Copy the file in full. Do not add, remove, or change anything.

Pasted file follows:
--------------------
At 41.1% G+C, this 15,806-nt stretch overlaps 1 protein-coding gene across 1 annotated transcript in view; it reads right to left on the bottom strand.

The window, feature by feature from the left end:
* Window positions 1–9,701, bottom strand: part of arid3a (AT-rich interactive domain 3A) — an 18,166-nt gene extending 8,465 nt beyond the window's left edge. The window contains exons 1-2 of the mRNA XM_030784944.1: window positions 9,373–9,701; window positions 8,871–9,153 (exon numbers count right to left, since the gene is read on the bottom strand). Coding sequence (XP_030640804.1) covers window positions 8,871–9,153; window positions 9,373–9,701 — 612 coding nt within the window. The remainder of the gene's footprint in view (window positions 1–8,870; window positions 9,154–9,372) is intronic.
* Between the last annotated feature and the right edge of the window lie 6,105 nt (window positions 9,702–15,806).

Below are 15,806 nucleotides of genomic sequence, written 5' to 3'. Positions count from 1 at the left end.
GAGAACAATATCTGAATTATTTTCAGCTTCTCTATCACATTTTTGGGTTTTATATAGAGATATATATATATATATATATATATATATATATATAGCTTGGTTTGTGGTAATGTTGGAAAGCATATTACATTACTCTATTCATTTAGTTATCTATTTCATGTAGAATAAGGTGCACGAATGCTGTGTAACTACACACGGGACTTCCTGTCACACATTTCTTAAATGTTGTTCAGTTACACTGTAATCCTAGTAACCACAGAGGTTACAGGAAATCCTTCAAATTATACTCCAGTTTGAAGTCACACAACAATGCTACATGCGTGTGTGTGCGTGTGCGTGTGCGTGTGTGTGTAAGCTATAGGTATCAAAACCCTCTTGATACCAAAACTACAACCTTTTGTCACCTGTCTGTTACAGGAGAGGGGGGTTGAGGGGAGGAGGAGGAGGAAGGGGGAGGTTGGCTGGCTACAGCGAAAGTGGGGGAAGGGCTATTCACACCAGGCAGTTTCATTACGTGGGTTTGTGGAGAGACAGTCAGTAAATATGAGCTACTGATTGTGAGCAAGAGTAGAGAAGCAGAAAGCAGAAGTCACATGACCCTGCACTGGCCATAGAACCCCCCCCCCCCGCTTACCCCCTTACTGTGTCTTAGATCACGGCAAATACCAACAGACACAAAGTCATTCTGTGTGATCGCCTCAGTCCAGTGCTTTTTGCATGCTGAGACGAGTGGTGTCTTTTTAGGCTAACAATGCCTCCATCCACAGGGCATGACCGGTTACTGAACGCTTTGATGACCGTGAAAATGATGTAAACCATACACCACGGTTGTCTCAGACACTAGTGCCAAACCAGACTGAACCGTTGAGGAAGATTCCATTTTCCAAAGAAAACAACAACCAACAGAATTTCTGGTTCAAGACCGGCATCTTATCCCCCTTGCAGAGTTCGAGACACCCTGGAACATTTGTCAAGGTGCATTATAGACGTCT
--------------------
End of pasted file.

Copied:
At 41.1% G+C, this 15,806-nt stretch overlaps 1 protein-coding gene across 1 annotated transcript in view; it reads right to left on the bottom strand.

The window, feature by feature from the left end:
* Window positions 1–9,701, bottom strand: part of arid3a (AT-rich interactive domain 3A) — an 18,166-nt gene extending 8,465 nt beyond the window's left edge. The window contains exons 1-2 of the mRNA XM_030784944.1: window positions 9,373–9,701; window positions 8,871–9,153 (exon numbers count right to left, since the gene is read on the bottom strand). Coding sequence (XP_030640804.1) covers window positions 8,871–9,153; window positions 9,373–9,701 — 612 coding nt within the window. The remainder of the gene's footprint in view (window positions 1–8,870; window positions 9,154–9,372) is intronic.
* Between the last annotated feature and the right edge of the window lie 6,105 nt (window positions 9,702–15,806).

Below are 15,806 nucleotides of genomic sequence, written 5' to 3'. Positions count from 1 at the left end.
GAGAACAATATCTGAATTATTTTCAGCTTCTCTATCACATTTTTGGGTTTTATATAGAGATATATATATATATATATATATATATATATATATAGCTTGGTTTGTGGTAATGTTGGAAAGCATATTACATTACTCTATTCATTTAGTTATCTATTTCATGTAGAATAAGGTGCACGAATGCTGTGTAACTACACACGGGACTTCCTGTCACACATTTCTTAAATGTTGTTCAGTTACACTGTAATCCTAGTAACCACAGAGGTTACAGGAAATCCTTCAAATTATACTCCAGTTTGAAGTCACACAACAATGCTACATGCGTGTGTGTGCGTGTGCGTGTGCGTGTGTGTGTAAGCTATAGGTATCAAAACCCTCTTGATACCAAAACTACAACCTTTTGTCACCTGTCTGTTACAGGAGAGGGGGGTTGAGGGGAGGAGGAGGAGGAAGGGGGAGGTTGGCTGGCTACAGCGAAAGTGGGGGAAGGGCTATTCACACCAGGCAGTTTCATTACGTGGGTTTGTGGAGAGACAGTCAGTAAATATGAGCTACTGATTGTGAGCAAGAGTAGAGAAGCAGAAAGCAGAAGTCACATGACCCTGCACTGGCCATAGAACCCCCCCCCCCCGCTTACCCCCTTACTGTGTCTTAGATCACGGCAAATACCAACAGACACAAAGTCATTCTGTGTGATCGCCTCAGTCCAGTGCTTTTTGCATGCTGAGACGAGTGGTGTCTTTTTAGGCTAACAATGCCTCCATCCACAGGGCATGACCGGTTACTGAACGCTTTGATGACCGTGAAAATGATGTAAACCATACACCACGGTTGTCTCAGACACTAGTGCCAAACCAGACTGAACCGTTGAGGAAGATTCCATTTTCCAAAGAAAACAACAACCAACAGAATTTCTGGTTCAAGACCGGCATCTTATCCCCCTTGCAGAGTTCGAGACACCCTGGAACATTTGTCAAGGTGCATTATAGACGTCT